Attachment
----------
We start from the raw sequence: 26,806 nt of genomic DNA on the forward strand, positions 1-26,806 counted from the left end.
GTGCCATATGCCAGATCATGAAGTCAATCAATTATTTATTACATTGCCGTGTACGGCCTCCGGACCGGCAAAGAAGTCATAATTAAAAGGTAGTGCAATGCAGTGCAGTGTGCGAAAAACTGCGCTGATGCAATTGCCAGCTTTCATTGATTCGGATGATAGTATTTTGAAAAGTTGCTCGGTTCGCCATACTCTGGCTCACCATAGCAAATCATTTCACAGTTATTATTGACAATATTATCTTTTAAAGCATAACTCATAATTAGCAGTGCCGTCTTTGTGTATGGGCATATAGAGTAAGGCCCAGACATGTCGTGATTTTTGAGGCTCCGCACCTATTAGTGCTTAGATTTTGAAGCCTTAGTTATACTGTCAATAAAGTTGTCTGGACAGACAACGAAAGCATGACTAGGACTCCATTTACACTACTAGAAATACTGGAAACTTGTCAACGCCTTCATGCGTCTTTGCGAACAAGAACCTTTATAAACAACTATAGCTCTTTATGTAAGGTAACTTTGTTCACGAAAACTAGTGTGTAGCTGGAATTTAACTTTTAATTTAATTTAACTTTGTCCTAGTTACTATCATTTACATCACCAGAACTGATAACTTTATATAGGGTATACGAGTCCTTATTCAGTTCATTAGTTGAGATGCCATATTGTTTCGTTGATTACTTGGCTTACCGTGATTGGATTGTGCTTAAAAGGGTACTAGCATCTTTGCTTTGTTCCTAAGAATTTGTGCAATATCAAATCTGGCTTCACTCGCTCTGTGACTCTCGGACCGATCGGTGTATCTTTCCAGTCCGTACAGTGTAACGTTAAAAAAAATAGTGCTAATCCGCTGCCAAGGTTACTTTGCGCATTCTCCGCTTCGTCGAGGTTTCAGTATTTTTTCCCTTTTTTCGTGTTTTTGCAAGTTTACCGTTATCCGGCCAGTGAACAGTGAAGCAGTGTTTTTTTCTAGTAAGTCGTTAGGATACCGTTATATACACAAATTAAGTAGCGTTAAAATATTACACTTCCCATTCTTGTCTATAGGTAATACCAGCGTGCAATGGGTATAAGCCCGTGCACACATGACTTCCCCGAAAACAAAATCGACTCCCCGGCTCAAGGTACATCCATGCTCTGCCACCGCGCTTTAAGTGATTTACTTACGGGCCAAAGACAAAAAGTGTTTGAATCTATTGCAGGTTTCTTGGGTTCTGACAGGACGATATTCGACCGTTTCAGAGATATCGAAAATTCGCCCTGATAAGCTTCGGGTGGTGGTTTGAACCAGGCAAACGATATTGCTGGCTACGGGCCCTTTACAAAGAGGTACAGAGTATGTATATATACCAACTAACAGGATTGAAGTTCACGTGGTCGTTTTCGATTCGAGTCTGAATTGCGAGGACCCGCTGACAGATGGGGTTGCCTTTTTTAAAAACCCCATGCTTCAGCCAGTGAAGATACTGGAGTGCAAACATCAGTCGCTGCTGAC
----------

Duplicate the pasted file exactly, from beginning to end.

We start from the raw sequence: 26,806 nt of genomic DNA on the forward strand, positions 1-26,806 counted from the left end.
GTGCCATATGCCAGATCATGAAGTCAATCAATTATTTATTACATTGCCGTGTACGGCCTCCGGACCGGCAAAGAAGTCATAATTAAAAGGTAGTGCAATGCAGTGCAGTGTGCGAAAAACTGCGCTGATGCAATTGCCAGCTTTCATTGATTCGGATGATAGTATTTTGAAAAGTTGCTCGGTTCGCCATACTCTGGCTCACCATAGCAAATCATTTCACAGTTATTATTGACAATATTATCTTTTAAAGCATAACTCATAATTAGCAGTGCCGTCTTTGTGTATGGGCATATAGAGTAAGGCCCAGACATGTCGTGATTTTTGAGGCTCCGCACCTATTAGTGCTTAGATTTTGAAGCCTTAGTTATACTGTCAATAAAGTTGTCTGGACAGACAACGAAAGCATGACTAGGACTCCATTTACACTACTAGAAATACTGGAAACTTGTCAACGCCTTCATGCGTCTTTGCGAACAAGAACCTTTATAAACAACTATAGCTCTTTATGTAAGGTAACTTTGTTCACGAAAACTAGTGTGTAGCTGGAATTTAACTTTTAATTTAATTTAACTTTGTCCTAGTTACTATCATTTACATCACCAGAACTGATAACTTTATATAGGGTATACGAGTCCTTATTCAGTTCATTAGTTGAGATGCCATATTGTTTCGTTGATTACTTGGCTTACCGTGATTGGATTGTGCTTAAAAGGGTACTAGCATCTTTGCTTTGTTCCTAAGAATTTGTGCAATATCAAATCTGGCTTCACTCGCTCTGTGACTCTCGGACCGATCGGTGTATCTTTCCAGTCCGTACAGTGTAACGTTAAAAAAAATAGTGCTAATCCGCTGCCAAGGTTACTTTGCGCATTCTCCGCTTCGTCGAGGTTTCAGTATTTTTTCCCTTTTTTCGTGTTTTTGCAAGTTTACCGTTATCCGGCCAGTGAACAGTGAAGCAGTGTTTTTTTCTAGTAAGTCGTTAGGATACCGTTATATACACAAATTAAGTAGCGTTAAAATATTACACTTCCCATTCTTGTCTATAGGTAATACCAGCGTGCAATGGGTATAAGCCCGTGCACACATGACTTCCCCGAAAACAAAATCGACTCCCCGGCTCAAGGTACATCCATGCTCTGCCACCGCGCTTTAAGTGATTTACTTACGGGCCAAAGACAAAAAGTGTTTGAATCTATTGCAGGTTTCTTGGGTTCTGACAGGACGATATTCGACCGTTTCAGAGATATCGAAAATTCGCCCTGATAAGCTTCGGGTGGTGGTTTGAACCAGGCAAACGATATTGCTGGCTACGGGCCCTTTACAAAGAGGTACAGAGTATGTATATATACCAACTAACAGGATTGAAGTTCACGTGGTCGTTTTCGATTCGAGTCTGAATTGCGAGGACCCGCTGACAGATGGGGTTGCCTTTTTTAAAAACCCCATGCTTCAGCCAGTGAAGATACTGGAGTGCAAACATCAGTCGCTGCTGAC